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The truth about DSM-5

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The vast majority of psychiatrists and health care professionals understand that the "Diagnostic and Statistical Manual of Mental Disorders" aka "DSM" is a handbook to help clinicians and researchers to evaluate and communicate about mental disorders, described through common symptoms and behaviors exhibited by patients. 

It is not a how-to guide on how to practice psychiatry, or any other mental health discipline. It is a tool with tremendous value for diagnosing patients that should be used as a part of a comprehensive patient assessment.

The upcoming edition, commonly referred to as "DSM-5," will update the diagnostic categories and criteria that describe them, integrate dimensional measures into several disorders to help provide a fuller diagnostic picture, and revise the book’s organizational framework to signal potential underlying vulnerabilities as well as symptom characteristics of many conditions. Most importantly, the changes proposed to diagnostic criteria reflect the best scientific evidence since the current version was published nearly 20 years ago.

Some of the revised criteria were tested in field trials in routine clinical settings with typical clinicians and patients. The results of these field trials, published in the peer-reviewed American Journal of Psychiatry, show that most proposed diagnoses could be diagnosed reliably in real-world settings, but that others needed to be rethought or revised further before being introduced into clinical practice.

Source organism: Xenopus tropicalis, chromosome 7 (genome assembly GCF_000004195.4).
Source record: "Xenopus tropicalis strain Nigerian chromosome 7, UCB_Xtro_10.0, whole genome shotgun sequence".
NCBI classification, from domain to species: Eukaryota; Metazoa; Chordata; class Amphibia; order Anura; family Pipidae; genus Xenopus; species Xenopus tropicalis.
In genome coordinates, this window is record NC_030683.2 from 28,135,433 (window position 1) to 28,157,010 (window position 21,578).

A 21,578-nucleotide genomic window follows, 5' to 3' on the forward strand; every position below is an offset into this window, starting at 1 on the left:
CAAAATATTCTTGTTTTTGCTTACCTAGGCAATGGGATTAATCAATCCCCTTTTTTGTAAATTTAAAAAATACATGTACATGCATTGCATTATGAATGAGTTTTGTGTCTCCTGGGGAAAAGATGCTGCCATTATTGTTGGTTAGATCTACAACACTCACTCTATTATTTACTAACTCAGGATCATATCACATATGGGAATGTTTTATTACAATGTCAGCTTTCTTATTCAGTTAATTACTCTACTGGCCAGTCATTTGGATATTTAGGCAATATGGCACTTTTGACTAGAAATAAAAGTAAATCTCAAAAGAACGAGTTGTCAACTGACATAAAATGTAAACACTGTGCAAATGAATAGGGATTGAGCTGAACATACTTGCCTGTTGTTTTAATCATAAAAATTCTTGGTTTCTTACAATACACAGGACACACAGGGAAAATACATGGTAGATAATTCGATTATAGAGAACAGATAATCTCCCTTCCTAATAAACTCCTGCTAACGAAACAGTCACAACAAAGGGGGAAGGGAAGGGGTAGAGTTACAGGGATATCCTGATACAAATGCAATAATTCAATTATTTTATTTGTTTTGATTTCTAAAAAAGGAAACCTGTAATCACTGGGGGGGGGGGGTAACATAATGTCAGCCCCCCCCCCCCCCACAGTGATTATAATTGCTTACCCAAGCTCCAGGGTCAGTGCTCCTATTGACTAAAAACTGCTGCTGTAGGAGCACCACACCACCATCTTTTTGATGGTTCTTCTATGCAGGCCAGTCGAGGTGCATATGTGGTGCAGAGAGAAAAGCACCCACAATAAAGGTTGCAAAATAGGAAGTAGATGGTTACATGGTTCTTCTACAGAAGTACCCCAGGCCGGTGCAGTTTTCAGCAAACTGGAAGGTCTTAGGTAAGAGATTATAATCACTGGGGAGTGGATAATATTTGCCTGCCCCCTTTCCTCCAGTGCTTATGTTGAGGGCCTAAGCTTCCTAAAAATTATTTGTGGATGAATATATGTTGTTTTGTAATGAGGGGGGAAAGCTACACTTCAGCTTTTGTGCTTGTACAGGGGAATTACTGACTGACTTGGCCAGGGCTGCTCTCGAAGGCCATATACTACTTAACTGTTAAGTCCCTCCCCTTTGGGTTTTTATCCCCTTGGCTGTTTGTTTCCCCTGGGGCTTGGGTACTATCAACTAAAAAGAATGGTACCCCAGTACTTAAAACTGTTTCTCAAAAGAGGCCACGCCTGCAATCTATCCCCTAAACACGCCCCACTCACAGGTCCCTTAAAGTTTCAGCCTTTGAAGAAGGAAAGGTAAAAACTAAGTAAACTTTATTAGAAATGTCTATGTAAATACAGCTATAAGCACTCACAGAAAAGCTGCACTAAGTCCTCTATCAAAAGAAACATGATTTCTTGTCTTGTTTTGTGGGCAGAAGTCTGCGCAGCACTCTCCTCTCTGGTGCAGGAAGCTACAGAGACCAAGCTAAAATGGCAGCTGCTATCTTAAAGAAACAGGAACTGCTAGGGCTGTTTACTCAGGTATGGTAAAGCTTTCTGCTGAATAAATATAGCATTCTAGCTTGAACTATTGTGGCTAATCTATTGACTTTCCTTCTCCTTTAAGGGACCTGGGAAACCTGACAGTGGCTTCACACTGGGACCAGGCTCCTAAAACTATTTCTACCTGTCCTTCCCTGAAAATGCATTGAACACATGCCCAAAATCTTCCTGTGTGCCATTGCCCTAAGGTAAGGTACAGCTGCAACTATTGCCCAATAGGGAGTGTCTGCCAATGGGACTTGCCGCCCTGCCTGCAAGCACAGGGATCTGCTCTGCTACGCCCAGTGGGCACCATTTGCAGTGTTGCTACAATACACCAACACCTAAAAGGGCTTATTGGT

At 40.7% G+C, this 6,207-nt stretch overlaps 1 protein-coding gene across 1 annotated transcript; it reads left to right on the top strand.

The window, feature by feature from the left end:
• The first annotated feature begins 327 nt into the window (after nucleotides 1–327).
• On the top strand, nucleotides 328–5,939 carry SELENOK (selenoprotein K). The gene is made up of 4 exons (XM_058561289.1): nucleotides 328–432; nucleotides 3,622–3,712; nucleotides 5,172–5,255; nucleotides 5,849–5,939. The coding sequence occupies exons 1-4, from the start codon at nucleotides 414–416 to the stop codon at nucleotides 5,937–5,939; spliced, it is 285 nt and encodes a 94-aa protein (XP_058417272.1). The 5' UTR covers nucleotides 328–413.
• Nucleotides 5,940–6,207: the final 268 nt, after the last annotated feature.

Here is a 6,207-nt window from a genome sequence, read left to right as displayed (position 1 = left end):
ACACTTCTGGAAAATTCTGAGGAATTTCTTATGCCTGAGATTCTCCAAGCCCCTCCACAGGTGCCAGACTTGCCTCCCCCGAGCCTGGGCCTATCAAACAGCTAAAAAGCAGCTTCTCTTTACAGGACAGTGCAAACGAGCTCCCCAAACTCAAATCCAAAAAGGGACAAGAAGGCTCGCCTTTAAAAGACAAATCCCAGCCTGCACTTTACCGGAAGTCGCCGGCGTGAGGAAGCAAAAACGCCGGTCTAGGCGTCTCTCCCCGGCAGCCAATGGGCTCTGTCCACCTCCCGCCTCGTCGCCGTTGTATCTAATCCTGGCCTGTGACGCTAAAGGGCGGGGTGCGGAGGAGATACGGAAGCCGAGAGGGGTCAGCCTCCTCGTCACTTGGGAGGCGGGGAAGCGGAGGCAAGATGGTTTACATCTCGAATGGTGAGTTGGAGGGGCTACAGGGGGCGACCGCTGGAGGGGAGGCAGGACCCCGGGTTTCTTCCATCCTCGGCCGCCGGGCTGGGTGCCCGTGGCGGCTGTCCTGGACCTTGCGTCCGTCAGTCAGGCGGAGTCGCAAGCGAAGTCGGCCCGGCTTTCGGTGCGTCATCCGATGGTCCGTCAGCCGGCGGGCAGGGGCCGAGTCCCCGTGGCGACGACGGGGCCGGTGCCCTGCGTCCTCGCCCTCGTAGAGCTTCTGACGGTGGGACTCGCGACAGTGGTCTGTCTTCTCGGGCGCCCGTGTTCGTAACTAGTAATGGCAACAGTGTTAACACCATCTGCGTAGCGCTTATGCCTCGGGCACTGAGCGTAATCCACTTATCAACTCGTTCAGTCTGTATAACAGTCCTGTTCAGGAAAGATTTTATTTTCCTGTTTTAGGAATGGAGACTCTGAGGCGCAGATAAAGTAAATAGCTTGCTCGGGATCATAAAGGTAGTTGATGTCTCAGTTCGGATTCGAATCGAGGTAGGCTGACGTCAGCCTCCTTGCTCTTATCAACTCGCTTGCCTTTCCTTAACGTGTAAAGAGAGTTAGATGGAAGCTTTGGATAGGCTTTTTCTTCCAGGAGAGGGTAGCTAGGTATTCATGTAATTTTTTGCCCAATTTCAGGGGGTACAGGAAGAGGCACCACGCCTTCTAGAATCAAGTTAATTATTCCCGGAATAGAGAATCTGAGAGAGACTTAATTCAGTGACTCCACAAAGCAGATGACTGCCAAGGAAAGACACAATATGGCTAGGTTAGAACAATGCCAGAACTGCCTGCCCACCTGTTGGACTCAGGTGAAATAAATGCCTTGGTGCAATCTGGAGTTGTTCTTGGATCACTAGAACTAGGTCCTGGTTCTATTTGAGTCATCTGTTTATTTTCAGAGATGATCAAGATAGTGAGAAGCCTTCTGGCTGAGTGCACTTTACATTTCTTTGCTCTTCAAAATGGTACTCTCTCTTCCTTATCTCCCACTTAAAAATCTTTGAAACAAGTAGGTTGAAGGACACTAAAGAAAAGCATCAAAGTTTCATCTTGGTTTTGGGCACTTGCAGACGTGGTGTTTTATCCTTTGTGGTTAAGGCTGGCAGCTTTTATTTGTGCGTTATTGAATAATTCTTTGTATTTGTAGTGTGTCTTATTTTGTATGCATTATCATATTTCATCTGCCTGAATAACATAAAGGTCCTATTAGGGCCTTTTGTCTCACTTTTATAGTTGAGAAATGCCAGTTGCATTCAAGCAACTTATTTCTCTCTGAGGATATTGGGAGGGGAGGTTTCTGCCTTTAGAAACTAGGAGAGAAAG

Fox News Medical A Team contributor Dr. Keith Ablow’s lack of information, or disregard for it, about the DSM-5 is apparent in his comments on FoxNews.com and Fox News Channel. The motivation and basis for his criticisms are obscure, but the counterproductive effects of his opinions are clear. 

By attempting to undermine the credibility of the DSM, and casting aspersion on the American Psychiatric Association -- which represents the majority of the medical specialty of which he purports to be a member -- he misleads people who may be affected by mental disorders and potentially discourages them from seeking care. 

This disregard for factual information is evident in his comments on the proposed criteria for Major Depressive Disorder and Generalized Anxiety Disorder. 

As currently proposed, these diagnoses’ criteria remain exactly the same as they were in DSM-IV, authored during Allen Frances’ tenure as DSM task force chairman. In fact, the Work Group and Task Force have been conservative in their approach to revisions aiming to bring the mental health field closer to a true understanding of mental disorders and --to quote his own words -- “how patients get sick to begin with, and how, therefore, they can get well.” 

We wish that Dr. Ablow would be more thoughtful about expressing such reckless statements.

Jeffrey Lieberman, M.D., is a professor and chair of Psychiatry at Columbia University. He is also the president elect of the APA. For more information on DSM-5, go to www.dsm5.org or www.DSM5facts.org.